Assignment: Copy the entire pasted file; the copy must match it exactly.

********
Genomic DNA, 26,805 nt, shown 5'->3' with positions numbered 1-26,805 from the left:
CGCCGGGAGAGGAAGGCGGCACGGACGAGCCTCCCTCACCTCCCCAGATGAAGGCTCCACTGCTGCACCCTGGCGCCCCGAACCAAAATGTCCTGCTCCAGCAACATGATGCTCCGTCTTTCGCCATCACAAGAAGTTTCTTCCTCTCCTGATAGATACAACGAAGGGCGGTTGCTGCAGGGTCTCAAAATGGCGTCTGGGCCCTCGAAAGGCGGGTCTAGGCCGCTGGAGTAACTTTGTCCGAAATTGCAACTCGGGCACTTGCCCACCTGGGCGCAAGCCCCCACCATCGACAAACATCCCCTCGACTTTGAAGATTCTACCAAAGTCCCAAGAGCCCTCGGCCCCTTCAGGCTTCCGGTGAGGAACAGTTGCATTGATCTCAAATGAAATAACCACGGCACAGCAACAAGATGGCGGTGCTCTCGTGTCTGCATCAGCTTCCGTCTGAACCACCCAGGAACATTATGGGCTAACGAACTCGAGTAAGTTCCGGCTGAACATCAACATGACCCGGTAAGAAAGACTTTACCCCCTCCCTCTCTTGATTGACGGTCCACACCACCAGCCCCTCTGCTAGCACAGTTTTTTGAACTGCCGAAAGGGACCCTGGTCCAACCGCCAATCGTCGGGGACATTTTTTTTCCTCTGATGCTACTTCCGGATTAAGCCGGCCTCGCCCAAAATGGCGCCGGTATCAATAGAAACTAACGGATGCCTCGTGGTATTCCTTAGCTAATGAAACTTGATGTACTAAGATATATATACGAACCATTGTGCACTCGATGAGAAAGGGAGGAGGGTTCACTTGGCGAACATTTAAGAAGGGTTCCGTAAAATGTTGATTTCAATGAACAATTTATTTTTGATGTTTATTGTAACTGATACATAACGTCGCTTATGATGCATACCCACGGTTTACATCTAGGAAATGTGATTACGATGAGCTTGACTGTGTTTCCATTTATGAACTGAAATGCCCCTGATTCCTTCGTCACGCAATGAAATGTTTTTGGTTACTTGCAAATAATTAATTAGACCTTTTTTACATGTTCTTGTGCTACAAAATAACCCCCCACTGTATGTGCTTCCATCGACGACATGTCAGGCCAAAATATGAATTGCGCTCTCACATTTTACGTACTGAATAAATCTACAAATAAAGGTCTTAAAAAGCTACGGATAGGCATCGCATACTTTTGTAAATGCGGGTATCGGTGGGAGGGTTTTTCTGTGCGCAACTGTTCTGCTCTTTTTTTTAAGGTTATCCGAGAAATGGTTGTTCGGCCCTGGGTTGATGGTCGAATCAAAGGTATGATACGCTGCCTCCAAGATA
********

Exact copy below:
Genomic DNA, 26,805 nt, shown 5'->3' with positions numbered 1-26,805 from the left:
CGCCGGGAGAGGAAGGCGGCACGGACGAGCCTCCCTCACCTCCCCAGATGAAGGCTCCACTGCTGCACCCTGGCGCCCCGAACCAAAATGTCCTGCTCCAGCAACATGATGCTCCGTCTTTCGCCATCACAAGAAGTTTCTTCCTCTCCTGATAGATACAACGAAGGGCGGTTGCTGCAGGGTCTCAAAATGGCGTCTGGGCCCTCGAAAGGCGGGTCTAGGCCGCTGGAGTAACTTTGTCCGAAATTGCAACTCGGGCACTTGCCCACCTGGGCGCAAGCCCCCACCATCGACAAACATCCCCTCGACTTTGAAGATTCTACCAAAGTCCCAAGAGCCCTCGGCCCCTTCAGGCTTCCGGTGAGGAACAGTTGCATTGATCTCAAATGAAATAACCACGGCACAGCAACAAGATGGCGGTGCTCTCGTGTCTGCATCAGCTTCCGTCTGAACCACCCAGGAACATTATGGGCTAACGAACTCGAGTAAGTTCCGGCTGAACATCAACATGACCCGGTAAGAAAGACTTTACCCCCTCCCTCTCTTGATTGACGGTCCACACCACCAGCCCCTCTGCTAGCACAGTTTTTTGAACTGCCGAAAGGGACCCTGGTCCAACCGCCAATCGTCGGGGACATTTTTTTTCCTCTGATGCTACTTCCGGATTAAGCCGGCCTCGCCCAAAATGGCGCCGGTATCAATAGAAACTAACGGATGCCTCGTGGTATTCCTTAGCTAATGAAACTTGATGTACTAAGATATATATACGAACCATTGTGCACTCGATGAGAAAGGGAGGAGGGTTCACTTGGCGAACATTTAAGAAGGGTTCCGTAAAATGTTGATTTCAATGAACAATTTATTTTTGATGTTTATTGTAACTGATACATAACGTCGCTTATGATGCATACCCACGGTTTACATCTAGGAAATGTGATTACGATGAGCTTGACTGTGTTTCCATTTATGAACTGAAATGCCCCTGATTCCTTCGTCACGCAATGAAATGTTTTTGGTTACTTGCAAATAATTAATTAGACCTTTTTTACATGTTCTTGTGCTACAAAATAACCCCCCACTGTATGTGCTTCCATCGACGACATGTCAGGCCAAAATATGAATTGCGCTCTCACATTTTACGTACTGAATAAATCTACAAATAAAGGTCTTAAAAAGCTACGGATAGGCATCGCATACTTTTGTAAATGCGGGTATCGGTGGGAGGGTTTTTCTGTGCGCAACTGTTCTGCTCTTTTTTTTAAGGTTATCCGAGAAATGGTTGTTCGGCCCTGGGTTGATGGTCGAATCAAAGGTATGATACGCTGCCTCCAAGATA